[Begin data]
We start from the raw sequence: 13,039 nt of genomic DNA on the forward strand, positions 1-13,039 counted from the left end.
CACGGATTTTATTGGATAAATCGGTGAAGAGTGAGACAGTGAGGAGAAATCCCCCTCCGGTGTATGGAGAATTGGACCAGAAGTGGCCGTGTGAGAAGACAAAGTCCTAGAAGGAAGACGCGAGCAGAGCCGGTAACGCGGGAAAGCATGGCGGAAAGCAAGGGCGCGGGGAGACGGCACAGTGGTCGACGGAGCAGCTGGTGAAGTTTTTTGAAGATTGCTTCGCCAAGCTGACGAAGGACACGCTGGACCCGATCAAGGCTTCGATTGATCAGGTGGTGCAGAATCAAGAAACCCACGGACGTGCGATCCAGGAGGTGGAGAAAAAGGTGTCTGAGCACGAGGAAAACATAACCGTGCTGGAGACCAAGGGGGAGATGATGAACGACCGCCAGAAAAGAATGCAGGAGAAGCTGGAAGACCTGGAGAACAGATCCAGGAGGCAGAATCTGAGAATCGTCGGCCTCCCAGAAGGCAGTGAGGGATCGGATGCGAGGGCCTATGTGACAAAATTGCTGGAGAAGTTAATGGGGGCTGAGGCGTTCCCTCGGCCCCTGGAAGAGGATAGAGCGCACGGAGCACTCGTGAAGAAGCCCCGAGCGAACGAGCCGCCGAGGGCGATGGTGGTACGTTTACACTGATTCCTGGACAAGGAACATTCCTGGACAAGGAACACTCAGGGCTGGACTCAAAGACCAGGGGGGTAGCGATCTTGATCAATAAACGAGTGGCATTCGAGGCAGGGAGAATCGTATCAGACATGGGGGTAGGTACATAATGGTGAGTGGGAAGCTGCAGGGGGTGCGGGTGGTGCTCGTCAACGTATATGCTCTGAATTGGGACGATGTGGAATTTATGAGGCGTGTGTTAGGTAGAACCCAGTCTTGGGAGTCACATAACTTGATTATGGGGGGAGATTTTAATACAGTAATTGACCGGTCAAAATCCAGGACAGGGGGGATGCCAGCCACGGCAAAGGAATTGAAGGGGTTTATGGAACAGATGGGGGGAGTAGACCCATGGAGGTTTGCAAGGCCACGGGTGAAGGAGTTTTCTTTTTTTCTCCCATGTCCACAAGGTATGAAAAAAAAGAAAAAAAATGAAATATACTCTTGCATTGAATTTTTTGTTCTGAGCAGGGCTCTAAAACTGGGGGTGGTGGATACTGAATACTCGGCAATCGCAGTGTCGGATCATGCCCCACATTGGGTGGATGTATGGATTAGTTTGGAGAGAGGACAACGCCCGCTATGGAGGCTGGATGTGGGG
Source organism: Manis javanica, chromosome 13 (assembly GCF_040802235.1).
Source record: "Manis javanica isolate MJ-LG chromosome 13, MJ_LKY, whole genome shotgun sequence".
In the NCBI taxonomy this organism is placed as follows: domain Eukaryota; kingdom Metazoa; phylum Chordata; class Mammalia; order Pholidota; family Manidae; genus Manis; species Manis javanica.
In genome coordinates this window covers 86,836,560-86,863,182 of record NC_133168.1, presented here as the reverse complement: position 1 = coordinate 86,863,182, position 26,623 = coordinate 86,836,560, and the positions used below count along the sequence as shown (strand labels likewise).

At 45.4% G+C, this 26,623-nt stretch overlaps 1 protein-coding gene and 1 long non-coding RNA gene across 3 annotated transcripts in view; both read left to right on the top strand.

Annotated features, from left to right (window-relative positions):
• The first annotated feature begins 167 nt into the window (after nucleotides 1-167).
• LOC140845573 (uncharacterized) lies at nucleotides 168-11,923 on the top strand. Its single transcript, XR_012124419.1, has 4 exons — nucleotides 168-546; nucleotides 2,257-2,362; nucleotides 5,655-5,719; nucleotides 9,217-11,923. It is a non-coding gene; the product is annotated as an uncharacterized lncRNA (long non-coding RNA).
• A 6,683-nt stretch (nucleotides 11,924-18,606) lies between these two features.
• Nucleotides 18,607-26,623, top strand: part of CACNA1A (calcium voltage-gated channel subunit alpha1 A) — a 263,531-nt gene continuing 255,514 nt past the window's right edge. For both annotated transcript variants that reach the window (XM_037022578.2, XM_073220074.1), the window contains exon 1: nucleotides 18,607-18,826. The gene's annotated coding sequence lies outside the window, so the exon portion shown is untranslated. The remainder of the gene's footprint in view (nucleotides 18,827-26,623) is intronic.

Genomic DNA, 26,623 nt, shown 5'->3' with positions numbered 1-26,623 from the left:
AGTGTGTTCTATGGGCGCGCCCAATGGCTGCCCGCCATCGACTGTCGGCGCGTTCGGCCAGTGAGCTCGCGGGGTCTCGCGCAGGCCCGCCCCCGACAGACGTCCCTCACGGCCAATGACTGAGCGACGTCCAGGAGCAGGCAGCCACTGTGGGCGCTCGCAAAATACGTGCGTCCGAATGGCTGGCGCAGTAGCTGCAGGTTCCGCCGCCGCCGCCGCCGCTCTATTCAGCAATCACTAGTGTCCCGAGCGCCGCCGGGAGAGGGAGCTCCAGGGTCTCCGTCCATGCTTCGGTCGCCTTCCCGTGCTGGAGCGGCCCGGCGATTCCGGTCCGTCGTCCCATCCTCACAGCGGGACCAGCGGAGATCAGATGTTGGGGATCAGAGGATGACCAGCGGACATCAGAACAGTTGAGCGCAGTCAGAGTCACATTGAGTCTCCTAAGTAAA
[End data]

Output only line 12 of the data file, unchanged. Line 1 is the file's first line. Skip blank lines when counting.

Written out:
• Nucleotides 18,607-26,623, top strand: part of CACNA1A (calcium voltage-gated channel subunit alpha1 A) — a 263,531-nt gene continuing 255,514 nt past the window's right edge. For both annotated transcript variants that reach the window (XM_037022578.2, XM_073220074.1), the window contains exon 1: nucleotides 18,607-18,826. The gene's annotated coding sequence lies outside the window, so the exon portion shown is untranslated. The remainder of the gene's footprint in view (nucleotides 18,827-26,623) is intronic.